Online tool to assess soil compaction

DPIRD updates online tool for measuring soil compaction caused by farm machinery

Soil compaction specialist, Bindi Isbister, is recommending CTF to protect investments made in soil amelioration strategies. PHOTO Brad Collis

Soil compaction specialist, Bindi Isbister, is recommending CTF to protect investments made in soil amelioration strategies. PHOTO Brad Collis


WA researchers design online tool to help growers develop a controlled-traffic system.


With mounting evidence linking non-compacted soils with improved yields, more growers are considering moving to a controlled-traffic farming system, particularly after investing in soil amelioration strategies.

The Department of Primary Industries and Regional Development (DPIRD) in Western Australia has recently updated its online tool to assist growers plan for the implementation of a controlled-traffic system.

The CTF Calculator is an update of the original 'Trackman' wheel track calculator, developed in 1998 by Peter Walsh and Troy Jensen, of Queensland Department of Primary Industries, and Geoff Newall, of NCEA, and made available by Precision Agriculture Pty Ltd.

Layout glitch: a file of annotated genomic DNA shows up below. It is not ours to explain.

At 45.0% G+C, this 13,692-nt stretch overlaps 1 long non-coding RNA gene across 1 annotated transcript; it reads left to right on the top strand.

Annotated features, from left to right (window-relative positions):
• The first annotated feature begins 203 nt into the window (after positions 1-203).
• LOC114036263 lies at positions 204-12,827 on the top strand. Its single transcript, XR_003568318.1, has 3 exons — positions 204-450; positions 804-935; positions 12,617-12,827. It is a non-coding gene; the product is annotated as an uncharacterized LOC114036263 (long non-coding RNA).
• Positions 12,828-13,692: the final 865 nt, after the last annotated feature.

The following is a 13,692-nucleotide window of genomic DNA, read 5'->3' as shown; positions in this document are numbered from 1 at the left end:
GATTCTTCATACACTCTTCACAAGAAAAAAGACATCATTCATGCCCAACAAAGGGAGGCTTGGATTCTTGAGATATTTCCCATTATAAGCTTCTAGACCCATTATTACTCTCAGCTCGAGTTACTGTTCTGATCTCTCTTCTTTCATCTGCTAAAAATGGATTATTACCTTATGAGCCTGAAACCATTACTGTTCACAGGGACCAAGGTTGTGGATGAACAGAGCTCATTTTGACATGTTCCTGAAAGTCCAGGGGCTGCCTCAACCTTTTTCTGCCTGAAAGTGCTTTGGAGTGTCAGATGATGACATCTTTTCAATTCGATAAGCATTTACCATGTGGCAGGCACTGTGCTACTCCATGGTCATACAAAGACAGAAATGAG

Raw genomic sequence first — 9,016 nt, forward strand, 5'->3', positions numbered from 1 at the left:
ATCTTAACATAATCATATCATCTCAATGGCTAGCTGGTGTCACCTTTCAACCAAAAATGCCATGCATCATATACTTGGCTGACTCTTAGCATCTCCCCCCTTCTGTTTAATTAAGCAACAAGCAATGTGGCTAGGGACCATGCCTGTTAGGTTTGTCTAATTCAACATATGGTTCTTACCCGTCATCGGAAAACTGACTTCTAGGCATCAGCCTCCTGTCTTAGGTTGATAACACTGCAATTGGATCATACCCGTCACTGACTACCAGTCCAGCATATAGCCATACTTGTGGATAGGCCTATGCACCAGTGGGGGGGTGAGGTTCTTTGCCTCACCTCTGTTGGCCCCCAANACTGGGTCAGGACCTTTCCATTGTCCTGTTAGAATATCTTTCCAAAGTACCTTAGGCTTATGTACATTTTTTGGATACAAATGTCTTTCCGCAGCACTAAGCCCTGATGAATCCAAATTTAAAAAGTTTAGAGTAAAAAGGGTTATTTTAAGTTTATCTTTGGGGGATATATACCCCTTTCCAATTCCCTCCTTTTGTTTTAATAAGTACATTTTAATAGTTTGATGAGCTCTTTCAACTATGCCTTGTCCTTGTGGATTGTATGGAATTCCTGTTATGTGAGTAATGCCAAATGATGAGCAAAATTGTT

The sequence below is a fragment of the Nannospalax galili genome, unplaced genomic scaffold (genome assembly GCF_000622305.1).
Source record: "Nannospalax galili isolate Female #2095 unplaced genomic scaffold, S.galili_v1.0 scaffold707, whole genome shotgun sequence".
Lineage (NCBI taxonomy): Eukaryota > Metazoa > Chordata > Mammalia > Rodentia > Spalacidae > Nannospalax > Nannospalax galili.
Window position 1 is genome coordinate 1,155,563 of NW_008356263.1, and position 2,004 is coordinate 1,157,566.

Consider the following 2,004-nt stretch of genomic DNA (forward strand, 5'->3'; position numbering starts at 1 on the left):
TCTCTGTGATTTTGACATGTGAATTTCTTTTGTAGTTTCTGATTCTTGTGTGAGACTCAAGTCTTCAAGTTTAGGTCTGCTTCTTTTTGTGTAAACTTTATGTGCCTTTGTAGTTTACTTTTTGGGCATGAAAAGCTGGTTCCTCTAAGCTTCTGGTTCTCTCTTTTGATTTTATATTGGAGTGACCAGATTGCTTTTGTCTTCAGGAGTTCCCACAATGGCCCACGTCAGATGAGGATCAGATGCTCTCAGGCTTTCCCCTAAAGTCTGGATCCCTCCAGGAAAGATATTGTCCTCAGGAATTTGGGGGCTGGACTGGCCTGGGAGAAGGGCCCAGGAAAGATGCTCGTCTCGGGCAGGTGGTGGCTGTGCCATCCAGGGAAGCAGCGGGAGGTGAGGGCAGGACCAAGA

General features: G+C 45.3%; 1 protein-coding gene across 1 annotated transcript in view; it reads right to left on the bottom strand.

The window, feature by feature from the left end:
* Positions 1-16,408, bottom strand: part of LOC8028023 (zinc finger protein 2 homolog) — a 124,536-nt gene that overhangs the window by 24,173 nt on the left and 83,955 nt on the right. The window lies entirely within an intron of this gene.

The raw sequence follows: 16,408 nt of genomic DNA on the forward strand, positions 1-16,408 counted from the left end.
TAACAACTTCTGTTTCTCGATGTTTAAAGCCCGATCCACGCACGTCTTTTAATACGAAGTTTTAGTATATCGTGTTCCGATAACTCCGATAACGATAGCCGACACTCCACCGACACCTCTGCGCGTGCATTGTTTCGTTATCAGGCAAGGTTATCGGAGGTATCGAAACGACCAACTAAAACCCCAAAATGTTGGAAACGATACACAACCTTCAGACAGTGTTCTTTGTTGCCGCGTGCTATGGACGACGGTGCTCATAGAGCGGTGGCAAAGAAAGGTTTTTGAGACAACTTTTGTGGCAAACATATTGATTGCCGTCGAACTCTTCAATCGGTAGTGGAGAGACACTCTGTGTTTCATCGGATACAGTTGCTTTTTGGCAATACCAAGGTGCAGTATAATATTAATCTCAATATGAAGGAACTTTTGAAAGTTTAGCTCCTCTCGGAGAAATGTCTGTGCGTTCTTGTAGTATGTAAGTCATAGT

The new and improved CTF Calculator now gives growers the opportunity to plot wheel tracks in different colours and change tractor and wheel specifications.

Like the original Trackman program, growers can also estimate the percentage of the paddock that is wheeled. But the tool can now also assess the financial benefits of reducing this wheeled percentage across the paddocks.

DPIRD development officer Bindi Isbister says the improved online tool gives more than just statistics - allowing growers to see the wheel tracks for individual machines visually on the screen.


Ms Isbister believes the CTF Calculator is an excellent tool for growers considering their options when establishing a controlled-traffic farming system.

"The CTF Calculator will allow you to play with numerous variables to work out which system will be the most beneficial for your business," she says.

"Given that many growers are now investing in soil amelioration strategies, such as deep ripping, to specifically alleviate hard pan compaction at depth, it is all the more important to protect this investment by reducing wheel tracks across paddocks."

She says lining up machinery to match operating width and wheel track spacings is often a difficult task and making incorrect machinery purchases can be costly.

The calculator tool can be used to evaluate how changing machinery specifications could impact the percent of the paddock wheeled.

"For example, it may be that investing $100,000 to change a header from wheels to tracks only changes the wheeling percentage by 0.1%, so is therefore not worthwhile," Ms Isbister says.

The other major benefit of this program, she says, is that is demonstrates to growers that benefits can be achieved by making small incremental changes.

"You don't need to be 100 per cent CTF to get the benefits from reduce wheel tracks - this program illustrates that with even small changes there will be improved outcomes," she says.

The CTF Calculator can be found at:

More information: Bindi Isbister, DPIRD,

GRDC Research Code: DAW00243